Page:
[MARMAM] New publication: Can dolphins decide to reduce their heart rate?
afahlman at whoi.edu
Mon Nov 23 21:07:23 PST 2020
My coauthors and I would like to share our new publication on conditioned heart rate responses in dolphins (https://www.frontiersin.org/articles/10.3389/fphys.2020.604018/abstract). In this study we show that the change in heart rate during diving varies depending on anticipation. This suggest that dolphins conditionally reduce their heart rate, and these results provide further evidence for the Selective Gas Exchange hypothesis (https://royalsocietypublishing.org/doi/full/10.1098/rspb.2018.0482) that explains how marine mammals can selective exchange oxygen and carbon dioxide without exchange of nitrogen and thereby maximize aerobic dive duration and also minimize the risk of the bends (see below for short video explaining this hypothesis).
For more information, the title and abstract is below and also a link to the open access article. In addition, we have also included a video abstract of the paper, and also a link to an educational video explaining the Selective Gas Exchange hypothesis.
If you have any questions, please do not hesitate to get in contact: afahlman at whoi.edu
Title: Conditioned variation in heart rate during static breath-holds in the bottlenose dolphin (Tursiops truncatus)
Authors: Fahlman,A., Cozzi, B., Manley, M., Jabas, S., Malik, M., Blawas A., and Janik, V.M..
Abstract: Previous reports suggested the existence of direct somatic motor control over heartrate (fH) responses during diving in some marine mammals, as the result of a cognitive and/or learning process rather than being a reflexive response. This would be beneficial for O2 storage management, but would also allow ventilation-perfusion matching for selective gas exchange, where O2 and CO2 can be exchanged with minimal exchange of N2. Such a mechanism explains how air breathing marine vertebrates avoid diving related gas bubble formation during repeated dives, and how stress could interrupt this mechanism and cause excessive N2 exchange. To investigate the conditioned response, we measured the fH-response before and during static breath-holds in three bottlenose dolphins (Tursiops truncatus) when shown a visual symbol to perform either a long (LONG) or short (SHORT) breath-hold, or during a spontaneous breath-hold without a symbol (NS). The average fH (ifHstart), and the rate of change in fH (difH/dt) during the first 20 s of the breath-hold differed between breath-hold types. In addition, the minimum instantaneous fH (ifHmin), and the average instantaneous fH during the last 10 s (ifHend) also differed between breath-hold types. The difH/dt was greater, and the ifHstart, ifHmin, and ifHend were lower during a LONG as compared with either a SHORT, or an NS breath-hold (P < 0.05). Even though the NS breath-hold dives were longer in duration as compared with SHORT breath-hold dives, the difH/dt was greater and the ifHstart, ifHmin, and ifHend were lower during the latter (P < 0.05). In addition, when the dolphin determined the breath-hold duration (NS), the fH was more variable within and between individuals and trials, suggesting a conditioned capacity to adjust the fHresponse. These results suggest that dolphins have the capacity to selectively alter the fH-response during diving and provide evidence for significant cardiovascular plasticity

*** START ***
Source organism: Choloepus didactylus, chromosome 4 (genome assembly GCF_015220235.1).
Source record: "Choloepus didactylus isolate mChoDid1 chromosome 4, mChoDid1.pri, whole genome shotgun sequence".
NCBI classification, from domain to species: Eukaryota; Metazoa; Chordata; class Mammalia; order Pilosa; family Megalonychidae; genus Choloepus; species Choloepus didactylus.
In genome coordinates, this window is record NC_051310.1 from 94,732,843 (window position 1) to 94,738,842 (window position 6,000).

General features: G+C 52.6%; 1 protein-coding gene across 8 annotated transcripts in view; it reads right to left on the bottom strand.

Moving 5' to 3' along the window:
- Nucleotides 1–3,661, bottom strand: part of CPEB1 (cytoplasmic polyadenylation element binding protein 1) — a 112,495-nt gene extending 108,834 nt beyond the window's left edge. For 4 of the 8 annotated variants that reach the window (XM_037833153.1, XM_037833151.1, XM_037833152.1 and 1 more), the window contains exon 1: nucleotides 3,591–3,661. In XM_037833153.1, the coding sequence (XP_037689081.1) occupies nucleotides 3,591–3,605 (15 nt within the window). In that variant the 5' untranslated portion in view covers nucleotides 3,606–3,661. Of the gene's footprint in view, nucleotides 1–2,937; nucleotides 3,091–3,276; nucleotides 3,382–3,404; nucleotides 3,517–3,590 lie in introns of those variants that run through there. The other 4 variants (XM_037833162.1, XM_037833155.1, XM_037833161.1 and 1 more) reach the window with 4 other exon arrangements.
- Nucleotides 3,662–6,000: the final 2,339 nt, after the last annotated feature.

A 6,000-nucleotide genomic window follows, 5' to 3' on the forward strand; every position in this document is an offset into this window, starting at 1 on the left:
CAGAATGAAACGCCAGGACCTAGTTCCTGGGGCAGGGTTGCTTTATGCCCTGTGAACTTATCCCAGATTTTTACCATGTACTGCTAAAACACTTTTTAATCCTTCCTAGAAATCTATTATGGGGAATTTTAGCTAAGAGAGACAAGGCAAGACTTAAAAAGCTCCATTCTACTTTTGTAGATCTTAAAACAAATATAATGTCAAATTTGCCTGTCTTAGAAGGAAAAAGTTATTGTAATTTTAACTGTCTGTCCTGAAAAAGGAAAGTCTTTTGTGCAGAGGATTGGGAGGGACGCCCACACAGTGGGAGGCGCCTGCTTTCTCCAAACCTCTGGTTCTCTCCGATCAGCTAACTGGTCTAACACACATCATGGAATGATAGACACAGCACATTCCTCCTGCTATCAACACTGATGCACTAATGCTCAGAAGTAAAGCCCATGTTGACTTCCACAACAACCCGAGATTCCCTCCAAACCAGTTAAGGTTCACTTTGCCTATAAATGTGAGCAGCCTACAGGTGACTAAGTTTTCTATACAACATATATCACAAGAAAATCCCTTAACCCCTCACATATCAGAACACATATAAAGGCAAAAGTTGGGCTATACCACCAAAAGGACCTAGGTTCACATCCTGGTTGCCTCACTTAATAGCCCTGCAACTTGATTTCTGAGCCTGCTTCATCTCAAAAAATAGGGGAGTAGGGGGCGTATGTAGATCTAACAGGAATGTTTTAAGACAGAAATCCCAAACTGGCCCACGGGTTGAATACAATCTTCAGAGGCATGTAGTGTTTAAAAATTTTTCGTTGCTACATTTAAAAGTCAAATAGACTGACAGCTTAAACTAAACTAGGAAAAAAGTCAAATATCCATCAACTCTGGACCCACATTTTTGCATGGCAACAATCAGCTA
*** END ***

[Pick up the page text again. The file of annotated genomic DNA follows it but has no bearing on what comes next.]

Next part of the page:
Video summary: https://www.youtube.com/watch?v=666zieqGv0A
Explanation of the Selective Gas Exchange hypothesis: https://www.youtube.com/watch?v=sfBOpUuJv1c
More information about the MARMAM